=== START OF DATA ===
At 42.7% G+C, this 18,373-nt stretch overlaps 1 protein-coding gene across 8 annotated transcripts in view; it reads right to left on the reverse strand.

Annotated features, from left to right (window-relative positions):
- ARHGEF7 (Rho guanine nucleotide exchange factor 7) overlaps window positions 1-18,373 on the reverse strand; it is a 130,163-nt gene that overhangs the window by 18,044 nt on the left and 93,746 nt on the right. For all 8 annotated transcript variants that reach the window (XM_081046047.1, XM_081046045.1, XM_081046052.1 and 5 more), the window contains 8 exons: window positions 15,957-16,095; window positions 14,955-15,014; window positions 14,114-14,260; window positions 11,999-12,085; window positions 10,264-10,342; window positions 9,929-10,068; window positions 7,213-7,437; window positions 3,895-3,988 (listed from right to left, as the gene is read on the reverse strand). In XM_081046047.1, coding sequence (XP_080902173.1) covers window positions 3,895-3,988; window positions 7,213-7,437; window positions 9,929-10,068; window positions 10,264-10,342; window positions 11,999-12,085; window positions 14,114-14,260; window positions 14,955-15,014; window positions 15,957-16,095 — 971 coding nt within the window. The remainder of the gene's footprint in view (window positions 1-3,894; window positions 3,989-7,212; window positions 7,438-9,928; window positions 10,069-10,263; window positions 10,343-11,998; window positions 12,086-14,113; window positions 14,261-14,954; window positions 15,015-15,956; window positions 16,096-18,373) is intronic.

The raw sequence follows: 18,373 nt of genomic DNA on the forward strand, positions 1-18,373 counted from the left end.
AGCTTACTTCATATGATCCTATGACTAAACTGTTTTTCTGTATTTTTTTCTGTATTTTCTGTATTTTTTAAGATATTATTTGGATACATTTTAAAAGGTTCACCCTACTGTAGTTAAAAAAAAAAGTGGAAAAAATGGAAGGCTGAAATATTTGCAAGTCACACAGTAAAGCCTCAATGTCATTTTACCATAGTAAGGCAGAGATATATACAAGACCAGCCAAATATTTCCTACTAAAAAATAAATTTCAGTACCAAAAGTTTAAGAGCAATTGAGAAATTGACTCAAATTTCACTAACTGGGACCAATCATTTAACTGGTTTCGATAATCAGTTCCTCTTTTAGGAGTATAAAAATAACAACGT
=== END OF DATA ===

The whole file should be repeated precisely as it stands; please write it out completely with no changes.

At 42.7% G+C, this 18,373-nt stretch overlaps 1 protein-coding gene across 8 annotated transcripts in view; it reads right to left on the reverse strand.

Annotated features, from left to right (window-relative positions):
- ARHGEF7 (Rho guanine nucleotide exchange factor 7) overlaps window positions 1-18,373 on the reverse strand; it is a 130,163-nt gene that overhangs the window by 18,044 nt on the left and 93,746 nt on the right. For all 8 annotated transcript variants that reach the window (XM_081046047.1, XM_081046045.1, XM_081046052.1 and 5 more), the window contains 8 exons: window positions 15,957-16,095; window positions 14,955-15,014; window positions 14,114-14,260; window positions 11,999-12,085; window positions 10,264-10,342; window positions 9,929-10,068; window positions 7,213-7,437; window positions 3,895-3,988 (listed from right to left, as the gene is read on the reverse strand). In XM_081046047.1, coding sequence (XP_080902173.1) covers window positions 3,895-3,988; window positions 7,213-7,437; window positions 9,929-10,068; window positions 10,264-10,342; window positions 11,999-12,085; window positions 14,114-14,260; window positions 14,955-15,014; window positions 15,957-16,095 — 971 coding nt within the window. The remainder of the gene's footprint in view (window positions 1-3,894; window positions 3,989-7,212; window positions 7,438-9,928; window positions 10,069-10,263; window positions 10,343-11,998; window positions 12,086-14,113; window positions 14,261-14,954; window positions 15,015-15,956; window positions 16,096-18,373) is intronic.

The raw sequence follows: 18,373 nt of genomic DNA on the forward strand, positions 1-18,373 counted from the left end.
AGCTTACTTCATATGATCCTATGACTAAACTGTTTTTCTGTATTTTTTTCTGTATTTTCTGTATTTTTTAAGATATTATTTGGATACATTTTAAAAGGTTCACCCTACTGTAGTTAAAAAAAAAAGTGGAAAAAATGGAAGGCTGAAATATTTGCAAGTCACACAGTAAAGCCTCAATGTCATTTTACCATAGTAAGGCAGAGATATATACAAGACCAGCCAAATATTTCCTACTAAAAAATAAATTTCAGTACCAAAAGTTTAAGAGCAATTGAGAAATTGACTCAAATTTCACTAACTGGGACCAATCATTTAACTGGTTTCGATAATCAGTTCCTCTTTTAGGAGTATAAAAATAACAACGT